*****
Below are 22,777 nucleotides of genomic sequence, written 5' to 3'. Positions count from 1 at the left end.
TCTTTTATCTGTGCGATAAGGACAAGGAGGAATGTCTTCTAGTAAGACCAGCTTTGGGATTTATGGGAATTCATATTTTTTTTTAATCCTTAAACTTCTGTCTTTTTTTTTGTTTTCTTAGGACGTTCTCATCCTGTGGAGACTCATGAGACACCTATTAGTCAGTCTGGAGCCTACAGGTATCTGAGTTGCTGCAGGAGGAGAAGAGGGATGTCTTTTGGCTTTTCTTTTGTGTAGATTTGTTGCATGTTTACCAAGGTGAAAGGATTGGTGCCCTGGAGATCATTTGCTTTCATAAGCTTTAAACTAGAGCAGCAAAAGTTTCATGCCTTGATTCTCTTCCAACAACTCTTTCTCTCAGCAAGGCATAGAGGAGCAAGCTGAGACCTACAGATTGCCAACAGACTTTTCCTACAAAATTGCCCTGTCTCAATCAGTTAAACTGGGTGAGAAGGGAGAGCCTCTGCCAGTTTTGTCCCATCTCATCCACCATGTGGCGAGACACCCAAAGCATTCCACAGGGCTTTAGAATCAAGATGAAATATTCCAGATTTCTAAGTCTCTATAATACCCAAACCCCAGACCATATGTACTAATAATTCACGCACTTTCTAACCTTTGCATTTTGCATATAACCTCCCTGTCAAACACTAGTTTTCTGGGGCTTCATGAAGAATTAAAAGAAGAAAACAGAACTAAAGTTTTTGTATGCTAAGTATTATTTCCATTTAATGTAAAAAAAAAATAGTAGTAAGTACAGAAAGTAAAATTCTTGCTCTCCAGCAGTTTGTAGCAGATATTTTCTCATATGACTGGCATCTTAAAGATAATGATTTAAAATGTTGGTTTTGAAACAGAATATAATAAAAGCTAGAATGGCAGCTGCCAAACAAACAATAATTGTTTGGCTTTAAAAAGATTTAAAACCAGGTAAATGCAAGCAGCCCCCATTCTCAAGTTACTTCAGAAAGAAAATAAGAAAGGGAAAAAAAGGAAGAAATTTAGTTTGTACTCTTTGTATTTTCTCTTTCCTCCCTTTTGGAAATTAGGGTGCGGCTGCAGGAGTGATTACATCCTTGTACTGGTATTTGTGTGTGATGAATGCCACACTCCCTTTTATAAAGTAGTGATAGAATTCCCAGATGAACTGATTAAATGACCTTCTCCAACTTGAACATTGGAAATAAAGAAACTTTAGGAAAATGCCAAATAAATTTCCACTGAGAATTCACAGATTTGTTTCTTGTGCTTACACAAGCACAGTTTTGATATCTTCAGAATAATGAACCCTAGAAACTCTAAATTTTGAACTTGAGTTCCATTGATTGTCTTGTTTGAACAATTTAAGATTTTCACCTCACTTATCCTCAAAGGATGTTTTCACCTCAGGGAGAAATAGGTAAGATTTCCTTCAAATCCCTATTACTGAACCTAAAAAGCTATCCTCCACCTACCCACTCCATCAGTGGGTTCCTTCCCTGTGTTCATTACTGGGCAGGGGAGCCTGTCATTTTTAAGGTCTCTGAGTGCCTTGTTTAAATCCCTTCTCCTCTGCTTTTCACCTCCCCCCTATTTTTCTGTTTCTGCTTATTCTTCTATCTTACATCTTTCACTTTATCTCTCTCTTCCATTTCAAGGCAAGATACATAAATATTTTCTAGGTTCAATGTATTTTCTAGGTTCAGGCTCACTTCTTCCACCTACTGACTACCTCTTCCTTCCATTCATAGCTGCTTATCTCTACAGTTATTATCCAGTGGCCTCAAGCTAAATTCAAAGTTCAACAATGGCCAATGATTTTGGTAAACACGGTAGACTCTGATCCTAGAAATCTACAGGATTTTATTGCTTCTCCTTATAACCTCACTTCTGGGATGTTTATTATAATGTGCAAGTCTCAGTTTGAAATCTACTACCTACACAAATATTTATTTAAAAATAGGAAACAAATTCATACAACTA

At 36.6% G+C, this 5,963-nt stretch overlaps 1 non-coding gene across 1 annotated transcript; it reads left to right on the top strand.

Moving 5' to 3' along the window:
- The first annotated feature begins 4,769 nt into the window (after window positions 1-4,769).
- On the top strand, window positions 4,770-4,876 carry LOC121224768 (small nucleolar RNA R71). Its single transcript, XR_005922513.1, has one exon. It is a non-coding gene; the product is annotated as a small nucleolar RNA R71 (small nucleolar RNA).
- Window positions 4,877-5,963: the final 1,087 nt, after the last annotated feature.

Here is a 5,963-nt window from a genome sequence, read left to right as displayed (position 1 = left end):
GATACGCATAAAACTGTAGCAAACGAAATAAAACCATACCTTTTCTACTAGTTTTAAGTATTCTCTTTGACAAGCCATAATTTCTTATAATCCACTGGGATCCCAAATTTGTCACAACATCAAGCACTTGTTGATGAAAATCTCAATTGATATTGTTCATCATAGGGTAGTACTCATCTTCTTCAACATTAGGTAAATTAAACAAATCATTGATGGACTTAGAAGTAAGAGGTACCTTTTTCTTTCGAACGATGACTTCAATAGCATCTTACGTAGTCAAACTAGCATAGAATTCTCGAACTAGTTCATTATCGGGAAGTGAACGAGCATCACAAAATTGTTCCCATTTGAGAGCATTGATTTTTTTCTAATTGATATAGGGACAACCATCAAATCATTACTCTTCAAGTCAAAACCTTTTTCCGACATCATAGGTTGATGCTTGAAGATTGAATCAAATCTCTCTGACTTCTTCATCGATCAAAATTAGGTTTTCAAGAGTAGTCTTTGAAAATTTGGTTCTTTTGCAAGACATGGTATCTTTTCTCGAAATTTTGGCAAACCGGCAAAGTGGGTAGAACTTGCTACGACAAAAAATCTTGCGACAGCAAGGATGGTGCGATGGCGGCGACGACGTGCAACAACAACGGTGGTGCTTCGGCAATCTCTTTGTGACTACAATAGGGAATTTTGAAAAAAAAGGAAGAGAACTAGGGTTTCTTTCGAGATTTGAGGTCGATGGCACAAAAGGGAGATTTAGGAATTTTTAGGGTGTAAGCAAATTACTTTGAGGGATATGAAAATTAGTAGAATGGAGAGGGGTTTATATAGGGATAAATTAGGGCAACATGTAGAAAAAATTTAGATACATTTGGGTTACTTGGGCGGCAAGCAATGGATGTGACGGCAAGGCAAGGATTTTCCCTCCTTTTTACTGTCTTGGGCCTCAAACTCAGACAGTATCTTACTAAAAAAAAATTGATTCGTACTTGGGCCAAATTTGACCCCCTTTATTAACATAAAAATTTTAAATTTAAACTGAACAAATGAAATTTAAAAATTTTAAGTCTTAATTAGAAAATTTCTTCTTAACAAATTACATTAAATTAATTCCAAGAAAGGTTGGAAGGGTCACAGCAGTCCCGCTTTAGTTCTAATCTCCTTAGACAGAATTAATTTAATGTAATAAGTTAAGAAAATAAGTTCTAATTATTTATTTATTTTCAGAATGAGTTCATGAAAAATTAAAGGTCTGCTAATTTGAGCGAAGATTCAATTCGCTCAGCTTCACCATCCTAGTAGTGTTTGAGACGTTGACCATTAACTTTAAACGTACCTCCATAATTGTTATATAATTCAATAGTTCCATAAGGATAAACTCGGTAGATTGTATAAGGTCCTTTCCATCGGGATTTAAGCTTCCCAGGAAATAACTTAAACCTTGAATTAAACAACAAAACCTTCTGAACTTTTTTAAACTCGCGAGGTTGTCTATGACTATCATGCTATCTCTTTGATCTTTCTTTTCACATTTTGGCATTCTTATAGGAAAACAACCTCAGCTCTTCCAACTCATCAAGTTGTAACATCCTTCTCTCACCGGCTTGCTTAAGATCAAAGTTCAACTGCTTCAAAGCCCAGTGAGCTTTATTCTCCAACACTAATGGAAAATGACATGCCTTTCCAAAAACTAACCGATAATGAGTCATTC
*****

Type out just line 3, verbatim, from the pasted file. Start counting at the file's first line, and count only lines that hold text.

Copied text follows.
At 36.6% G+C, this 5,963-nt stretch overlaps 1 non-coding gene across 1 annotated transcript; it reads left to right on the top strand.